Joan Cannon: My Pursuit of a Life-Long Dream

I have always dreamed of attending an Ivy League college and playing on its tennis team.

My entire life from age 13 onward has been focused on achieving this long-term goal. My parents and I moved to Burlington, at the start of Grade 9, so that I could train full-time at the ACE Academy. I competed in all the Selection, Provincial and National tournaments from that point on, as well as in any nearby ITF tournaments. However, I could never afford the time away from school to travel to international events, such as the Orange Bowl. Nevertheless, by Grade 10, I managed to establish myself in the top ten in Canada for my age group and began to focus more seriously on the academic prerequisites for an acceptance to an Ivy League college.

I started to attend the SAT preparation course once a week at the ACE Academy. I also began to take one online course during the academic year and another during the summer, so that I would be able to attend both of ACE’s morning and afternoon tennis training sessions. As result of these strategies, I was able to organize my time so that I could balance both my school and tennis schedules. The process was aided by my supportive parents, understanding coaches, and flexible teachers. I ensured that my parents, coaches and teachers all understood my long-term goal, so that we were all working toward the same objective.

By the end of Grade 10, I had maintained my national tennis ranking and achieved outstanding school grades. During Grade 11, I wrote the SAT I test –mandatory for admission to a U.S. university – and three separate SAT II Subject tests – required for those applying to Ivy League colleges. Fortunately, all my SAT grades were acceptable to the best Ivy League schools, so I did not have to re-write any of them. In anticipation of writing these SAT II Subject tests, I had rearranged the timing of my school courses. For example, I took Grade 11 Chemistry during Grade 10 and Grade 12 Chemistry during Grade 11, so that I could take the SAT II Chemistry test at the end of Grade 11.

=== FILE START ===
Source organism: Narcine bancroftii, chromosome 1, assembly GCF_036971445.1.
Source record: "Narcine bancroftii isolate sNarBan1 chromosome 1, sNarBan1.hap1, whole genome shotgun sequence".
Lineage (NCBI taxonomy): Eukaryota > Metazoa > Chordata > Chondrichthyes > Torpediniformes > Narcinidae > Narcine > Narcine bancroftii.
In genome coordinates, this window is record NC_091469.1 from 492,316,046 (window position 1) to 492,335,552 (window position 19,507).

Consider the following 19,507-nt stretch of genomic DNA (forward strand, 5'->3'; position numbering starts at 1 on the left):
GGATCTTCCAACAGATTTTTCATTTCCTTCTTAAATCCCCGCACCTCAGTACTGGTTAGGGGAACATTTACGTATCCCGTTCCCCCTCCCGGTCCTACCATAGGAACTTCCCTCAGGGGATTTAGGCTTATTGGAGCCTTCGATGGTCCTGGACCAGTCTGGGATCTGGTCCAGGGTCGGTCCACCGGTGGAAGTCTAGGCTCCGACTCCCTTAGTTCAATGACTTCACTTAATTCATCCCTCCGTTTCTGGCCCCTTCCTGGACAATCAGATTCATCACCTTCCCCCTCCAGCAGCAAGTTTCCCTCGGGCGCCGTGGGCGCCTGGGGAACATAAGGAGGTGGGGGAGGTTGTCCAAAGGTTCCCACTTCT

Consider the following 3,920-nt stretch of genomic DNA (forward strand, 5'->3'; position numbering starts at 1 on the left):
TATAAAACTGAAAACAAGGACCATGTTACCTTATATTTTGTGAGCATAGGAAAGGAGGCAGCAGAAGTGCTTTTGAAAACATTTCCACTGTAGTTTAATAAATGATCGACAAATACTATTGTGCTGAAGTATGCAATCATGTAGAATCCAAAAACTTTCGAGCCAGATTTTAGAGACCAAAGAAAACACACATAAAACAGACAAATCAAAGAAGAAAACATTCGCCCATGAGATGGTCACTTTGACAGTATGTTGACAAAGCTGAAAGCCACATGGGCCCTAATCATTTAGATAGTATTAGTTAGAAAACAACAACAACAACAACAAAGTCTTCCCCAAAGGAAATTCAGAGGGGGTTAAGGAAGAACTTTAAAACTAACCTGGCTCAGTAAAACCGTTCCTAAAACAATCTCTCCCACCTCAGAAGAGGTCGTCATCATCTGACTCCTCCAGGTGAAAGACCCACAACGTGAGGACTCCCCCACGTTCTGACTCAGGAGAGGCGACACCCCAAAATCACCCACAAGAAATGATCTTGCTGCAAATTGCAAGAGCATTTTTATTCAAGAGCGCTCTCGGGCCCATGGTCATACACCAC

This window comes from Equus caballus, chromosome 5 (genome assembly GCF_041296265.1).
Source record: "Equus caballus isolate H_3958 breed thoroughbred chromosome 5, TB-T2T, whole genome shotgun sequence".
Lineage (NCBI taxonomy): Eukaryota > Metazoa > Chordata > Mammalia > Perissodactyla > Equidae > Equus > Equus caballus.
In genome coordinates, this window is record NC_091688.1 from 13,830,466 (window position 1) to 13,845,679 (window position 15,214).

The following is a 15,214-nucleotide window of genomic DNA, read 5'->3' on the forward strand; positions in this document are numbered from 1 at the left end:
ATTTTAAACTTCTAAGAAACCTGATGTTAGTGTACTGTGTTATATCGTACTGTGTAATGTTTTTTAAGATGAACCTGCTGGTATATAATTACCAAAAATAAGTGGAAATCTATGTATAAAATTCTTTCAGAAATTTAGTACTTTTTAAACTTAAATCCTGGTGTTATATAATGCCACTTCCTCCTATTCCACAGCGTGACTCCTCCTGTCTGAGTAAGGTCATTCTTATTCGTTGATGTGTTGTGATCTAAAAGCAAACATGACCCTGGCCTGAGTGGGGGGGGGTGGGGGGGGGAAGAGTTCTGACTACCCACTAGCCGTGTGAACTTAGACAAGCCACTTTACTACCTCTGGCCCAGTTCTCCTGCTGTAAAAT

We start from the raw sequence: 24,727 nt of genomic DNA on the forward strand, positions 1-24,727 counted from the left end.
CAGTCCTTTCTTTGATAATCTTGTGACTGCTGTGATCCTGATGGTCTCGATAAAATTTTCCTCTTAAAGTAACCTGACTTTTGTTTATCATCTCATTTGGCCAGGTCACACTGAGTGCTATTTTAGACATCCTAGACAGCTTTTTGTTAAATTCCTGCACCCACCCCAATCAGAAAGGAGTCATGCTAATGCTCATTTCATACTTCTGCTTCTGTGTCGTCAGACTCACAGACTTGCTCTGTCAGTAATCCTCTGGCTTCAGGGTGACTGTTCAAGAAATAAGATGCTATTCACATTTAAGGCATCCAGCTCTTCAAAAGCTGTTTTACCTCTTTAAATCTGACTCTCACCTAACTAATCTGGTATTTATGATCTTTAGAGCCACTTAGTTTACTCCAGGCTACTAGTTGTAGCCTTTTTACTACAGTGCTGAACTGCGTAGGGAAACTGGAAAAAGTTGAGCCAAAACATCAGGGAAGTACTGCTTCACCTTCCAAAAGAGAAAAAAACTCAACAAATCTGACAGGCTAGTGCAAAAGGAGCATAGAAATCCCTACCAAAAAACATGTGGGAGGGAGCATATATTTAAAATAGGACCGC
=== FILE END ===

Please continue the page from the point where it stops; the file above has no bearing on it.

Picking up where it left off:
In early Grade 11, I registered with the NCAA Clearinghouse and began to research the national undergraduate rankings, admission requirements, financial aid programs, and tennis teams and coaches of the various Ivy League schools. Based on this research, I narrowed my sights down to Harvard, Dartmouth and Princeton. I e-mailed each of the coaches to introduce myself and indicate my interest in playing for their schools, sent my tennis video, school transcript, and tennis ranking history to them, and invited them to watch me play at tournaments in Canada. I was fortunate to motivate all these coaches to watch me compete during the summer after Grade 11. Once they had seen me play, they all invited me on official visits to their colleges during September and October of Grade 12. On these visits, I met the coaches and team members, toured the campus, stayed overnight in the dorms with a team member, met with academic counselors, and attended several classes and team practices. Each of the coaches committed to supporting my application to his/her college as a recruited athlete if I chose to apply. In exchange for this commitment, I had to agree to apply to only one school at a time. After consulting my parents, I decided to accept the Princeton coach’s invitation to attend Princeton and play on the Tigers tennis team. I chose Princeton over the other colleges because of the school’s overall atmosphere and college-town setting, my connection with the team and coaches, and Princeton’s outstanding reputation in the sciences – since I am considering environmental sciences as my undergraduate major. I sent my application to Princeton and received my most likely letter (academic acceptance for recruited athletes at Ivy League colleges) a couple of weeks later.

After four long years of commitment and hard work, it’s time simply to maintain my school grades and solidify my tennis game before I head off to college in September. Go Princeton Tigers!

A deeper dive into second serve statistics

The two most widely reported second serve statistics in professional tennis are the number of double faults a player hit, and their second serve winning percentage. If we’re trying to understand the effectiveness of a particular player’s second serve, relying only on those statistics has significant drawbacks. Article by Michal Kokta.

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